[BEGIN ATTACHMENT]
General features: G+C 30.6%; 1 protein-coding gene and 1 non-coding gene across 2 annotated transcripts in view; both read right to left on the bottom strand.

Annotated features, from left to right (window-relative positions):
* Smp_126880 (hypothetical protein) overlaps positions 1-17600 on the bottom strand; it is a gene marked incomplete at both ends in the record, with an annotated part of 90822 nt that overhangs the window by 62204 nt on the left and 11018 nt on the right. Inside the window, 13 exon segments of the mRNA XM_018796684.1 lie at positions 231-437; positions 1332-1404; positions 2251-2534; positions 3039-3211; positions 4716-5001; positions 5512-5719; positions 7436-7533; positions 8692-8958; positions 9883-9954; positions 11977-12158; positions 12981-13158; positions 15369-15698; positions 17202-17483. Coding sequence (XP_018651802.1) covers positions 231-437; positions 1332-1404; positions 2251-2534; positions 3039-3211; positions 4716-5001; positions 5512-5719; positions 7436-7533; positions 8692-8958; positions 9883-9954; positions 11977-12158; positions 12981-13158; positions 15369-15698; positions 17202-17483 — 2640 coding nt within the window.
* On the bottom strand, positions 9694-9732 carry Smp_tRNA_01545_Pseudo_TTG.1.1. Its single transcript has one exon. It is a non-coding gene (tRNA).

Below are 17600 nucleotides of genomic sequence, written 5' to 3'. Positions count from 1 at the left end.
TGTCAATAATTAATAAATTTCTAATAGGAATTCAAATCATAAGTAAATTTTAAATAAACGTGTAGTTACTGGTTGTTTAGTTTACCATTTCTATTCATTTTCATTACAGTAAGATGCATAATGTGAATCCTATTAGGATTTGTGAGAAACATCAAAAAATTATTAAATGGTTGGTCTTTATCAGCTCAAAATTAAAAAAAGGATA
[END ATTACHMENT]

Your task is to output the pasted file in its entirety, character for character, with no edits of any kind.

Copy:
General features: G+C 30.6%; 1 protein-coding gene and 1 non-coding gene across 2 annotated transcripts in view; both read right to left on the bottom strand.

Annotated features, from left to right (window-relative positions):
* Smp_126880 (hypothetical protein) overlaps positions 1-17600 on the bottom strand; it is a gene marked incomplete at both ends in the record, with an annotated part of 90822 nt that overhangs the window by 62204 nt on the left and 11018 nt on the right. Inside the window, 13 exon segments of the mRNA XM_018796684.1 lie at positions 231-437; positions 1332-1404; positions 2251-2534; positions 3039-3211; positions 4716-5001; positions 5512-5719; positions 7436-7533; positions 8692-8958; positions 9883-9954; positions 11977-12158; positions 12981-13158; positions 15369-15698; positions 17202-17483. Coding sequence (XP_018651802.1) covers positions 231-437; positions 1332-1404; positions 2251-2534; positions 3039-3211; positions 4716-5001; positions 5512-5719; positions 7436-7533; positions 8692-8958; positions 9883-9954; positions 11977-12158; positions 12981-13158; positions 15369-15698; positions 17202-17483 — 2640 coding nt within the window.
* On the bottom strand, positions 9694-9732 carry Smp_tRNA_01545_Pseudo_TTG.1.1. Its single transcript has one exon. It is a non-coding gene (tRNA).

Below are 17600 nucleotides of genomic sequence, written 5' to 3'. Positions count from 1 at the left end.
TGTCAATAATTAATAAATTTCTAATAGGAATTCAAATCATAAGTAAATTTTAAATAAACGTGTAGTTACTGGTTGTTTAGTTTACCATTTCTATTCATTTTCATTACAGTAAGATGCATAATGTGAATCCTATTAGGATTTGTGAGAAACATCAAAAAATTATTAAATGGTTGGTCTTTATCAGCTCAAAATTAAAAAAAGGATA